Is a permanent 301 redirect

301, 302 and 303 redirects are in themselves nothing more than Redirects from one web address to another. This can be a very useful and even necessary function for website operators in some cases. For SEO purposes in particular, you sometimes cannot avoid using the relevant redirects.

This can be particularly useful in the following cases:

  • You are creating a completely new website
  • You are fundamentally revising your website and, above all, the navigation structure
  • a subpage changes its address or disappears, but the direct visitors, who are directed there via existing bookmarks or external links, should not come to nothing (error page 404)

Redirects pass z. B. the complete link power (i.e. backlinks, pagerank etc.) to new URLs (websites) so that the ranking is not lost. But which redirects and redirects are there and what do I use them for?

301 Redirect: moved permanently

A 301 redirect tells search engines like Google that the old address of a page is no longer valid and should be taken from the search index. The new URL is permanently (permanently) valid and should retain the full search engine power of the old URL.

To set up a redirect, you, as the administrator of your website, need access to the .htaccess file. The point is part of the file name (on Unix file systems, the point makes a file invisible and not so easy to find).

Here you can see an example of what a 301 redirect in the .htaccess file should look like if the domain name has changed:

Redirect 301 old-page.html https://www.neue-domain.de/

Here the old-page.html on the neue-domain.de forwarded.

But also internally old pages can be redirected to new URLs. The following example shows that things are now getting a bit more technical. In the .htaccess you have to enter the following code:

RewriteEngine On

RewriteRule ^ old page \ .html $ / new page.html [R = 301, L]

Another important use case for the 301 Redirect is the forwarding of websites with "www" to without "www" or vice versa. As you have probably noticed many times before, for most websites it is irrelevant whether you call them up in the browser with “www.” In front or without.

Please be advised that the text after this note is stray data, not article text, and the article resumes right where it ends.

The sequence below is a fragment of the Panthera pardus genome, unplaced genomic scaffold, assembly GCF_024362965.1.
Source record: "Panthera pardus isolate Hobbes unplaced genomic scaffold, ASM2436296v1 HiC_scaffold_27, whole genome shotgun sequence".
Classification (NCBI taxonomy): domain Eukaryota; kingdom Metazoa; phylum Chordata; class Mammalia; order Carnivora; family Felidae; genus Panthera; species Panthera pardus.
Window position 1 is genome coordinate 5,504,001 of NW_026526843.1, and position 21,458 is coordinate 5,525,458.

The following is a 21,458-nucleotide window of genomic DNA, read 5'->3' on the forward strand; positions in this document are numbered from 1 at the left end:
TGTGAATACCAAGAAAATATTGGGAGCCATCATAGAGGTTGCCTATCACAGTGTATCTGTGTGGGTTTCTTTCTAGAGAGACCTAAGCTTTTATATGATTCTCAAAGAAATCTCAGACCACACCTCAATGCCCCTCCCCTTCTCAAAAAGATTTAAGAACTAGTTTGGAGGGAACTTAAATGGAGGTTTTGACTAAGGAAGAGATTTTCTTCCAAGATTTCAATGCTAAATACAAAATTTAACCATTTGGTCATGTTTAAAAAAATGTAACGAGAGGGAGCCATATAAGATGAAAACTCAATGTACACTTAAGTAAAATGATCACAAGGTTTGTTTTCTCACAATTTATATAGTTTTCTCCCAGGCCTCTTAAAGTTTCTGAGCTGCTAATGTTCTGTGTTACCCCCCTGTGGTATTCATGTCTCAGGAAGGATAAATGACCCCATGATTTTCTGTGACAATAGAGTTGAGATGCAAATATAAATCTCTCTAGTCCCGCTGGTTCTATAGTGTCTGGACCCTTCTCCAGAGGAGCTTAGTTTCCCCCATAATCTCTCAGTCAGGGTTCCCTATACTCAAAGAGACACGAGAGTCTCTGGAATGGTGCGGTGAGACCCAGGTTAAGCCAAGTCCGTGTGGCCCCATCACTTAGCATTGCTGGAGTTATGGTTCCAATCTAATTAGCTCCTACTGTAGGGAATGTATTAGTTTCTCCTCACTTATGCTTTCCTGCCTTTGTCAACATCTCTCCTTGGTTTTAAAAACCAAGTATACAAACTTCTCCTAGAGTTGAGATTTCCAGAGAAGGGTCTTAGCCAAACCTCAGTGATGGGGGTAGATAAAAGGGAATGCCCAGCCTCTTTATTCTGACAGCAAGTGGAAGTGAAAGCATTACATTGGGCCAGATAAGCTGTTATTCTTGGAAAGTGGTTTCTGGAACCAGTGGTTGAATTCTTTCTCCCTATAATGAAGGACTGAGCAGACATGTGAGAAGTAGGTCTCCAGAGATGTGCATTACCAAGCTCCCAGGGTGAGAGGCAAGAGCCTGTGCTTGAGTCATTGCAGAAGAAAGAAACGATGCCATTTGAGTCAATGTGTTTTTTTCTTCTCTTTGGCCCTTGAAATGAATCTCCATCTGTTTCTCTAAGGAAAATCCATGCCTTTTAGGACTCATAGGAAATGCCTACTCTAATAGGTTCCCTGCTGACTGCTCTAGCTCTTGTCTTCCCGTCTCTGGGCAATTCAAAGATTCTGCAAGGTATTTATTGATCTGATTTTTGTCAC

For a search engine, however, these are two completely separate websites. However, since both are absolutely identical in terms of content, Google would identify them as so-called “duplicate content” without the appropriate redirect and punish them accordingly. Penalties on Google usually mean not being included in the search. You fly out of the Google index, so to speak.

If you want to redirect your domain without "www" to your domain with "www", you should use the following code in the .htaccess:

RewriteEngine On

RewriteCond% {HTTP_HOST} ^ domain \ .de $ [NC]

RewriteRule ^ (. *) Http://www.domain.de/$1 [L, R = 301]

And for the opposite case, please use:

RewriteEngine On

RewriteCond% {HTTP_HOST} ^ www \ .domain \ .de $ [NC]

RewriteRule ^ (. *) Http://domain.de/$1 [L, R = 301]

302 Forwarding: Found

The 302 redirect is now rarely used. For the sake of completeness, however, I would like to list it here. As mentioned at the beginning, the 301 redirect is a constant redirection. The 302 redirect is exactly the opposite, because it is only a temporary redirect. The old URL remains in the (search engine) index and the link power is not transferred.

303 Redirect: See Other

With this redirection, the old link is also kept in the Google index as before, only the title and the description (meta description) are obtained from the new page. Expressed figuratively, the old page can now be found under a new URL (GET method). This method has recently come under massive criticism and I recommend not using it.

Redirects are not rocket science. However, every website owner should have a basic understanding of this so that there is no rude awakening when looking at Google search. In particular, missing or incorrectly set 301 redirects are often responsible if a website cannot be found in the search engine.

Originally published March 18, 2015, updated July 28, 2020

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